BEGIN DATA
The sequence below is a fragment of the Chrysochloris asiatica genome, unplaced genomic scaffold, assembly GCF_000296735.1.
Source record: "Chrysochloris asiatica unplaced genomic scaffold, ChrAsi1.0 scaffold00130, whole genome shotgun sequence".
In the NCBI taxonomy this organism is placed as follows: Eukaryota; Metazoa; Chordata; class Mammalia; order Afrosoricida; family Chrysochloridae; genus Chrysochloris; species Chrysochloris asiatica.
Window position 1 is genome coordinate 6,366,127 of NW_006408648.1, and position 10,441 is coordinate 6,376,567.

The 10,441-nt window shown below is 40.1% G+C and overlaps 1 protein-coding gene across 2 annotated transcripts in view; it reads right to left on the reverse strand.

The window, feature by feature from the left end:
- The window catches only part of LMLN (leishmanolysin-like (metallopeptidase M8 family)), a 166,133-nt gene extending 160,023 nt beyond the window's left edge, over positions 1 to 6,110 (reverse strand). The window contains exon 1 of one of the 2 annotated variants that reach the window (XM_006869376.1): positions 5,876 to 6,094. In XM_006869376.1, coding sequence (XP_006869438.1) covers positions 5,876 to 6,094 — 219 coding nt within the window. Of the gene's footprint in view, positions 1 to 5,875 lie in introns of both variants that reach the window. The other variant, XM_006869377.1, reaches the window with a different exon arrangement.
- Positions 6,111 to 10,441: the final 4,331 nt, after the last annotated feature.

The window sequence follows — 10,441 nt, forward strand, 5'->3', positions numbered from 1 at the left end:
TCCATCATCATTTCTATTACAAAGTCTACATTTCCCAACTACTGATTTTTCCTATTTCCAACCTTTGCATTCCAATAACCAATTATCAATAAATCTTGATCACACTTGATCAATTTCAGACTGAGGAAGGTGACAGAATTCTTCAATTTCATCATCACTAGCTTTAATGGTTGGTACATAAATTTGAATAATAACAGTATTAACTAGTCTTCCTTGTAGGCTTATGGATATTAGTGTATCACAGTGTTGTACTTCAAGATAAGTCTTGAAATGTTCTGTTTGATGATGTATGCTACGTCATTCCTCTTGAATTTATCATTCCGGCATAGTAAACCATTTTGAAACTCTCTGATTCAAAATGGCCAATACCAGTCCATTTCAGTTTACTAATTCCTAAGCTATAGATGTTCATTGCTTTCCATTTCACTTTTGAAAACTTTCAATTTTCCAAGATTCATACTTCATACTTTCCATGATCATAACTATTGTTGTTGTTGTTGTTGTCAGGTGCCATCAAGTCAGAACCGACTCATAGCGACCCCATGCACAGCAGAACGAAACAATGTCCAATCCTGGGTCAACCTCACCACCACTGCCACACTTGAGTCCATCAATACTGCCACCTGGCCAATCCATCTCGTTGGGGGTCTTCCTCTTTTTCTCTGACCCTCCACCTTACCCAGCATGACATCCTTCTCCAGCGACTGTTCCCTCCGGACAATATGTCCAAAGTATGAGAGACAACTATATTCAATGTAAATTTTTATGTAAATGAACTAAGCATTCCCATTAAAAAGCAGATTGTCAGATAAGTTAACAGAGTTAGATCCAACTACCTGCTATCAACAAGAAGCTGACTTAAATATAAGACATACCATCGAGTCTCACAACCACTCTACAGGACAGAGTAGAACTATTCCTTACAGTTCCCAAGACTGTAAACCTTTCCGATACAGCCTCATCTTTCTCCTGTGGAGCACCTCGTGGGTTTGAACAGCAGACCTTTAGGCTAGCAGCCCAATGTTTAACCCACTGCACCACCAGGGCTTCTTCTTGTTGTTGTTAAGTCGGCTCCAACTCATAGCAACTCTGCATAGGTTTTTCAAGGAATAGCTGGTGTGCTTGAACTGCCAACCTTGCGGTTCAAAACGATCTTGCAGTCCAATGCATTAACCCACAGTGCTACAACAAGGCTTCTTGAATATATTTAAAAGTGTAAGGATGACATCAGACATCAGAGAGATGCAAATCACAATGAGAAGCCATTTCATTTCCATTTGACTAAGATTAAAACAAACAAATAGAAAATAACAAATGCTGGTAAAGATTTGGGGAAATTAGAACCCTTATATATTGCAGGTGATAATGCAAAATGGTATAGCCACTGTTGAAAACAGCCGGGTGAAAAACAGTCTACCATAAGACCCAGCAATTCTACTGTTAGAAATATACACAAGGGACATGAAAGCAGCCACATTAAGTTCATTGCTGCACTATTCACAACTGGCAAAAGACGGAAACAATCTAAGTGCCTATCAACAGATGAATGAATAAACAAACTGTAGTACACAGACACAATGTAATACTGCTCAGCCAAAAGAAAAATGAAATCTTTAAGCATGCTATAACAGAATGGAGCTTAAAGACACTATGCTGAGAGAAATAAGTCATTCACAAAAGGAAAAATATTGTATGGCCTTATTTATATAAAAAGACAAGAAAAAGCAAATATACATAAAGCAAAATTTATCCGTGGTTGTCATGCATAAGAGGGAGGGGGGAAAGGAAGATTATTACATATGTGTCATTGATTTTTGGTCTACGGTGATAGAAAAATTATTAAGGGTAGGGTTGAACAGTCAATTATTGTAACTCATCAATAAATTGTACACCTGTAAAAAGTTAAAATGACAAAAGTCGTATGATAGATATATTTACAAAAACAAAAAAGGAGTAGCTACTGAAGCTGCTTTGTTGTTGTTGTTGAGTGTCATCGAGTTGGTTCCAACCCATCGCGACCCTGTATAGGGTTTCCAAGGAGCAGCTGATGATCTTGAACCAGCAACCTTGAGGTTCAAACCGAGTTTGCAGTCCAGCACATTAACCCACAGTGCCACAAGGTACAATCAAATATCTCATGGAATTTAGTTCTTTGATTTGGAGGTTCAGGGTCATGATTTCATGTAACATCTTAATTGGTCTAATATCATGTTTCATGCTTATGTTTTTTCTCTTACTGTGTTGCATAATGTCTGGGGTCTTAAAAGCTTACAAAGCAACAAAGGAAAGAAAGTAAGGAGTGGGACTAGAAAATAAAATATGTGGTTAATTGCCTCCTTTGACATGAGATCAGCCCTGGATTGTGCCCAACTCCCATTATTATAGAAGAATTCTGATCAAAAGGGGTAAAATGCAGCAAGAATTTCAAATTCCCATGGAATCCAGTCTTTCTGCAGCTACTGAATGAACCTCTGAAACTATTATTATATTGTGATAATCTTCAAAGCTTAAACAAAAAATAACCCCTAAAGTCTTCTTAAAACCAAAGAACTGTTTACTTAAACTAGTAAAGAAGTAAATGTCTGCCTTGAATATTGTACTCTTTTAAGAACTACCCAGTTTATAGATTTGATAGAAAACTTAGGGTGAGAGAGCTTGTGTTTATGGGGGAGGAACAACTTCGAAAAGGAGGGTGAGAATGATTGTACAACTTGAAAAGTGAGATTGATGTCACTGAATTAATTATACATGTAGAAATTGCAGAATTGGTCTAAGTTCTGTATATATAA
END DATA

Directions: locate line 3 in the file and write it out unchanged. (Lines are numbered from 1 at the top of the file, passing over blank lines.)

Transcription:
In the NCBI taxonomy this organism is placed as follows: Eukaryota; Metazoa; Chordata; class Mammalia; order Afrosoricida; family Chrysochloridae; genus Chrysochloris; species Chrysochloris asiatica.